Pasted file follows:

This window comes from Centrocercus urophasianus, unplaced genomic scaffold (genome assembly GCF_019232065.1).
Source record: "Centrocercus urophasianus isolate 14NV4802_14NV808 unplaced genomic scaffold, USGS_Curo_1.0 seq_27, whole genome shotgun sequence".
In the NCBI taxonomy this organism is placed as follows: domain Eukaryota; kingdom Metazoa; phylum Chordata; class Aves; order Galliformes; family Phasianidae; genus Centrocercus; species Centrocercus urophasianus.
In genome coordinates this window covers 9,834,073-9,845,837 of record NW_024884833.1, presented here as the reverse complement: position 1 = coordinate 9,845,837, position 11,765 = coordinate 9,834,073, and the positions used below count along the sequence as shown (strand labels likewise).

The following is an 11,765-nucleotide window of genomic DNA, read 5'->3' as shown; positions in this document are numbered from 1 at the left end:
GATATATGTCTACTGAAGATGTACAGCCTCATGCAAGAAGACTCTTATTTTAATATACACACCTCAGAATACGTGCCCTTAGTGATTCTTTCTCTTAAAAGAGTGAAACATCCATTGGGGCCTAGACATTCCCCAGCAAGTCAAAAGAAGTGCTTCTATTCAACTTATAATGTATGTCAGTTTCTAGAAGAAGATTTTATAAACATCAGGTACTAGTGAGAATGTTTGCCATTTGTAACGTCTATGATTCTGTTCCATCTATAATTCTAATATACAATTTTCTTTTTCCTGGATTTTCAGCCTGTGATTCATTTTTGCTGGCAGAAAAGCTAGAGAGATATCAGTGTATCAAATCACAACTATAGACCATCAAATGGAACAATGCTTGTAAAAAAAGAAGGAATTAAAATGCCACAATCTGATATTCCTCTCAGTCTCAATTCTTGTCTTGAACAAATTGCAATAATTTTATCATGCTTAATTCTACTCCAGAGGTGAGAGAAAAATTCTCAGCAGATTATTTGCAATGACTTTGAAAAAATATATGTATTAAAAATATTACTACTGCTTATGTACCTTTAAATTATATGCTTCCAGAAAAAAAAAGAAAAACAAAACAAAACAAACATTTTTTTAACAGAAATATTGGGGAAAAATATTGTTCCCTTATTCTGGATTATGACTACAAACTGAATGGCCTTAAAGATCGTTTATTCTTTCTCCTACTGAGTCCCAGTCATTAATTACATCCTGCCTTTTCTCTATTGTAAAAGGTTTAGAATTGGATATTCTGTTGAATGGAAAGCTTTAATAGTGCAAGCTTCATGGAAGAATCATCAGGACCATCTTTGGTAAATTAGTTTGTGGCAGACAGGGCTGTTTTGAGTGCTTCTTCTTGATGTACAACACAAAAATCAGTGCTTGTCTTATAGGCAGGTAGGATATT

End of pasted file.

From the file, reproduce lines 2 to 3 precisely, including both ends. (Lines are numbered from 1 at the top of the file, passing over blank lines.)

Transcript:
Source record: "Centrocercus urophasianus isolate 14NV4802_14NV808 unplaced genomic scaffold, USGS_Curo_1.0 seq_27, whole genome shotgun sequence".
In the NCBI taxonomy this organism is placed as follows: domain Eukaryota; kingdom Metazoa; phylum Chordata; class Aves; order Galliformes; family Phasianidae; genus Centrocercus; species Centrocercus urophasianus.